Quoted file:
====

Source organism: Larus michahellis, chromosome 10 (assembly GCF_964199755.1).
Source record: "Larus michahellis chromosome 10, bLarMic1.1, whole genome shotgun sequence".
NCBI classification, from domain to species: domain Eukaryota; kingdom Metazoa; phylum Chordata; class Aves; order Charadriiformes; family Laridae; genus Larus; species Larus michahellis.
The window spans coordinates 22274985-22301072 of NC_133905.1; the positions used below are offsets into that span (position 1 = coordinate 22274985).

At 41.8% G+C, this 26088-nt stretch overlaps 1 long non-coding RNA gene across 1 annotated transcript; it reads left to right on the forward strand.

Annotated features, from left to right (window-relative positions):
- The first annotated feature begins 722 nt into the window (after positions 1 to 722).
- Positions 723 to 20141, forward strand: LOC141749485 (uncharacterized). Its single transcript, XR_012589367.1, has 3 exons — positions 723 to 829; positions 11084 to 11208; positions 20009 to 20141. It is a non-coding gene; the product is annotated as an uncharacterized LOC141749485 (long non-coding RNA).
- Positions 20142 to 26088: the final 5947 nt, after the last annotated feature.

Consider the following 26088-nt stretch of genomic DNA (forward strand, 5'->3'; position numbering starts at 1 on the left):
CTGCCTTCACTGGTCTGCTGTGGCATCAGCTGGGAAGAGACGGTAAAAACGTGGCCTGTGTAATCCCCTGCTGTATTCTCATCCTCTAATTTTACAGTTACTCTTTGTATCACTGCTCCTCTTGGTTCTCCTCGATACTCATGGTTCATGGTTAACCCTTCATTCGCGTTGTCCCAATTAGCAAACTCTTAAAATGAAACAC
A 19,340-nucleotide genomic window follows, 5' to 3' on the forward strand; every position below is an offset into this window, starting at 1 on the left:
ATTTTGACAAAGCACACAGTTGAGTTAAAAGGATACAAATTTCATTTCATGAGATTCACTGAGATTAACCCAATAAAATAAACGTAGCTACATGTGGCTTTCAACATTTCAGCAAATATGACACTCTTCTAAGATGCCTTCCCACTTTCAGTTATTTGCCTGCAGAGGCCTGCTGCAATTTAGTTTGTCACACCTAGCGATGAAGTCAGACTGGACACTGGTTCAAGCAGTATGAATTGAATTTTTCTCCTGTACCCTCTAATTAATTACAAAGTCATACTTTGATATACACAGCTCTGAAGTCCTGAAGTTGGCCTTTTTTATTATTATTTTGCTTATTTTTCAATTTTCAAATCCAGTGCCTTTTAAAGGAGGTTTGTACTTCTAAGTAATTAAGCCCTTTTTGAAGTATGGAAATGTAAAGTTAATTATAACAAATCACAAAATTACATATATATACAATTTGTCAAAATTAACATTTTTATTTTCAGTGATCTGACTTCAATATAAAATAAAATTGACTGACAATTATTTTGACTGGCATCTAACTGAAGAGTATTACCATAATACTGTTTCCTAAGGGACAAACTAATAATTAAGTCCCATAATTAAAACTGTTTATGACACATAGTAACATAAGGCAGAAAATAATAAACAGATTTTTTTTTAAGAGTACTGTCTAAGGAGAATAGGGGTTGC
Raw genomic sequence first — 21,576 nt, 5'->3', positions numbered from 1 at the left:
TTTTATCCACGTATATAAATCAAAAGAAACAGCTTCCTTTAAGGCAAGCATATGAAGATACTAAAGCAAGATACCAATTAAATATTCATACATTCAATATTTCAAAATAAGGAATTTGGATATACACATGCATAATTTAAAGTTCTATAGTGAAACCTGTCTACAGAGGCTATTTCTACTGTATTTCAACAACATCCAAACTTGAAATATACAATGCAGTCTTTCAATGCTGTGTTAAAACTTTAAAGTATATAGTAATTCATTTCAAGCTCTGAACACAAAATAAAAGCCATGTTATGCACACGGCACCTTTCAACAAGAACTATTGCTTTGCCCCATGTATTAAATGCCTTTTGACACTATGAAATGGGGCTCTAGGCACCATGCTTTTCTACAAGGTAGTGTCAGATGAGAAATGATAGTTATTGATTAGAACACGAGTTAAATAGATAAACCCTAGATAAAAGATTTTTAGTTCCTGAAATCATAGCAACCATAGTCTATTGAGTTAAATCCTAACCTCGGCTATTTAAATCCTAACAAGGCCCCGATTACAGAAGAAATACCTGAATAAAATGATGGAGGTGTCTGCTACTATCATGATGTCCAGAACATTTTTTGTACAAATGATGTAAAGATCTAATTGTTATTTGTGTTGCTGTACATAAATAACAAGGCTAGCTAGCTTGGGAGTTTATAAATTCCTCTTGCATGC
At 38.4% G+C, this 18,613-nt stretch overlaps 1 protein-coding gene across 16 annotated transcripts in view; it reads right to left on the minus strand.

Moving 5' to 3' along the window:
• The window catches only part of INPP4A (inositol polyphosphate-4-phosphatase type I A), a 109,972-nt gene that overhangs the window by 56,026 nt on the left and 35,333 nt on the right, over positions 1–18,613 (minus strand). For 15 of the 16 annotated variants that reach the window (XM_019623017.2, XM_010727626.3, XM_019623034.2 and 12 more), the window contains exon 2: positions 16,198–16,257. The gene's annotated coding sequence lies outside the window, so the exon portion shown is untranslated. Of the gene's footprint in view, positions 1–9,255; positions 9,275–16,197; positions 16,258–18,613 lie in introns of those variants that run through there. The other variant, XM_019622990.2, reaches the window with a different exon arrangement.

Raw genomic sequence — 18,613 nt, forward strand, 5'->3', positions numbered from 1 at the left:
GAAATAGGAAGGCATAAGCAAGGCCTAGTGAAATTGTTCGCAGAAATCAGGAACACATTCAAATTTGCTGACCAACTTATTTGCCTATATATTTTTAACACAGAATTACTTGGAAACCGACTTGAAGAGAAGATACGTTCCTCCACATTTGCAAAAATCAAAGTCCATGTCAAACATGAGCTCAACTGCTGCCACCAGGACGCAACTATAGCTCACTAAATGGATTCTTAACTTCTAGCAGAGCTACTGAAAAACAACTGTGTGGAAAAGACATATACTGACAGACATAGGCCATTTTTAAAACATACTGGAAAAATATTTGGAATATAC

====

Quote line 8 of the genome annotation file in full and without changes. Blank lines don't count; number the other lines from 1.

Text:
- Positions 723 to 20141, forward strand: LOC141749485 (uncharacterized). Its single transcript, XR_012589367.1, has 3 exons — positions 723 to 829; positions 11084 to 11208; positions 20009 to 20141. It is a non-coding gene; the product is annotated as an uncharacterized LOC141749485 (long non-coding RNA).